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A Nikon F mount lens is small enough to fit (via an adapter) into a Canon EF mount camera.

Is this by design (IE did Nikon design the whole bayonet to be small enough, or Canon design the EF to be big enough) or just pure luck?

  • You are asking for an opinion, I'd say. Who can really tell if a big company like Nikon does something like that on purpose or by coincidence? – Esa Paulasto Jul 26 '15 at 10:09
  • Well not really, It may be well known!! (but not to me) – Digital Lightcraft Jul 26 '15 at 10:14
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    I think the one thing we can say with confidence is that Nikon did not design the F mount to be compatible with the EF mount. Why? Because EF is ~20 years newer than F! – Philip Kendall Jul 26 '15 at 10:38
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    Well thats a start! so could it be that he EF was designed to be BIG enough to fit an F lens? – Digital Lightcraft Jul 26 '15 at 10:39
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    Only the original Canon EF designers can really answer this question, but I say that this 'compatibility' has more to do with Canon's choice of slightly shorter nominal flange focal distance than anything else. It's not until recent times that many people started obsessing about jamming old glass on mismatched bodies, so insinuating that Canon designers in the 1980s conspired to 'steal' future Nikon users by making their lenses (vaguely) useful on Canon EF and other bodies is nonsense. – HamishKL Jul 26 '15 at 21:08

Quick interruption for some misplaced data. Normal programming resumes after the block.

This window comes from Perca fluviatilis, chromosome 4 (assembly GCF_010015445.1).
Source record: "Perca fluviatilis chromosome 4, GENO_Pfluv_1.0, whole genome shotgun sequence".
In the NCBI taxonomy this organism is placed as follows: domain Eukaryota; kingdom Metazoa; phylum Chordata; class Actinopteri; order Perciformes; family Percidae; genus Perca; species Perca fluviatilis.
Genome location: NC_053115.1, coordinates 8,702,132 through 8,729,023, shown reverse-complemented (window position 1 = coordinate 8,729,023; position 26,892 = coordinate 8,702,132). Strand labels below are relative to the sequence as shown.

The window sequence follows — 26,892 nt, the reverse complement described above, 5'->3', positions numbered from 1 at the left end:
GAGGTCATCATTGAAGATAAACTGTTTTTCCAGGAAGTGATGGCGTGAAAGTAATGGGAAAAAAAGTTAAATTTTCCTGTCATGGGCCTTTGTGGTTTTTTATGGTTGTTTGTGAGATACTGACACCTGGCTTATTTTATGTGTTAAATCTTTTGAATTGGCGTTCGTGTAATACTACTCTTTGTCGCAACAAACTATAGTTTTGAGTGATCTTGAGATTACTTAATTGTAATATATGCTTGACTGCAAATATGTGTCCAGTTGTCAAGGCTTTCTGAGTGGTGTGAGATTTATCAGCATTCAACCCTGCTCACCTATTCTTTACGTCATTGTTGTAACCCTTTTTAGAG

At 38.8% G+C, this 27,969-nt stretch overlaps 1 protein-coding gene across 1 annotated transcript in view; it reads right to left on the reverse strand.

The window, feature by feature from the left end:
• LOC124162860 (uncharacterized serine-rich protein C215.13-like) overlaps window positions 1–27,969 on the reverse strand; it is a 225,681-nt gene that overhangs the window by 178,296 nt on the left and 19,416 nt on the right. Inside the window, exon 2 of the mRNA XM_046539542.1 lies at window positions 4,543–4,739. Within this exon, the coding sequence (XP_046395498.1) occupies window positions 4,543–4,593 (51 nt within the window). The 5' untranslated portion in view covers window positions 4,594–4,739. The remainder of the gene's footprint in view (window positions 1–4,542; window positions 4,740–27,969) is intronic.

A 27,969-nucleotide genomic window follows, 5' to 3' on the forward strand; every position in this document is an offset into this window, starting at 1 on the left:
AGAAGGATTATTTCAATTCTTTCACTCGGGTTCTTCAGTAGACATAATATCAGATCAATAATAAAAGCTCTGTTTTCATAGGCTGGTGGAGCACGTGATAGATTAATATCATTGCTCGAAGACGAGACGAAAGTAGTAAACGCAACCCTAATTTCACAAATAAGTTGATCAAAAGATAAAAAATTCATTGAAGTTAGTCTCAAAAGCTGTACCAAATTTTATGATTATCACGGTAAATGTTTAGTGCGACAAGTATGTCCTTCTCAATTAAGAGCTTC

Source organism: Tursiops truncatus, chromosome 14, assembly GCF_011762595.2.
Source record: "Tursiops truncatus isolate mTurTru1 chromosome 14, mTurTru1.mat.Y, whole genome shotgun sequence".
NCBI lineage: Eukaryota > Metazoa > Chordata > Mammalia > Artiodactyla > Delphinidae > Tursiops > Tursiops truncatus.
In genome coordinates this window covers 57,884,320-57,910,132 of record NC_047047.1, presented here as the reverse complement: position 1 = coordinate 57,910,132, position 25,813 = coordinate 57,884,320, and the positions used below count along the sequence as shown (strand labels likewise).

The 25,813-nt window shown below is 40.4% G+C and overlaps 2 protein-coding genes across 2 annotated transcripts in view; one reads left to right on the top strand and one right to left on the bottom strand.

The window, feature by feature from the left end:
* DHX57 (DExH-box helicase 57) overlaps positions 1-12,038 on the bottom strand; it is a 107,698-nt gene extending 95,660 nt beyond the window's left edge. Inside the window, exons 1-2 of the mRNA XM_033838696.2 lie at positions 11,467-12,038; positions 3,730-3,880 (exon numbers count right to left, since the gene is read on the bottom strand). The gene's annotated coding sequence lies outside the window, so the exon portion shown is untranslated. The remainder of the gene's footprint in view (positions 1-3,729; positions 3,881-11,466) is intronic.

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If you read Canon's public statements at the time the EOS system/EF mount was introduced in the late 1980's, they spoke of the longer 44mm registration distance and larger diameter flange of the EF mount, when compared to their existing FD mount that had a registration distance of 42mm, as leaving room for future capabilities. If they had been concerned with allowing non-EF lenses to be easily adapted to their new mount, they would likely have made the registration distance shorter than 42mm so that their current customers' own FD lenses could be adapted to the new system. Their primary emphasis, though, was on the all electronic communication between the camera and lens at a time when others, including Nikon, were attempting to enter the age of digital control systems using existing mechanical connections between body and lens. Canon boldly stated that it was time to make a total break from the past and create a new mount as modern as possible without regard to the usability of the pieces of previous systems.

Most early auto focus lenses by other manufacturers put the motor in the body and created an additional mechanical linkage to move the focus elements in the lens. Canon took a big risk and created a totally new system that they have been reaping the benefits of for nearly two decades in terms of superior performance when it comes to auto focus speed, accuracy, and tracking of moving subjects as well as the capability of all EF lenses to be fully functional with all EOS cameras.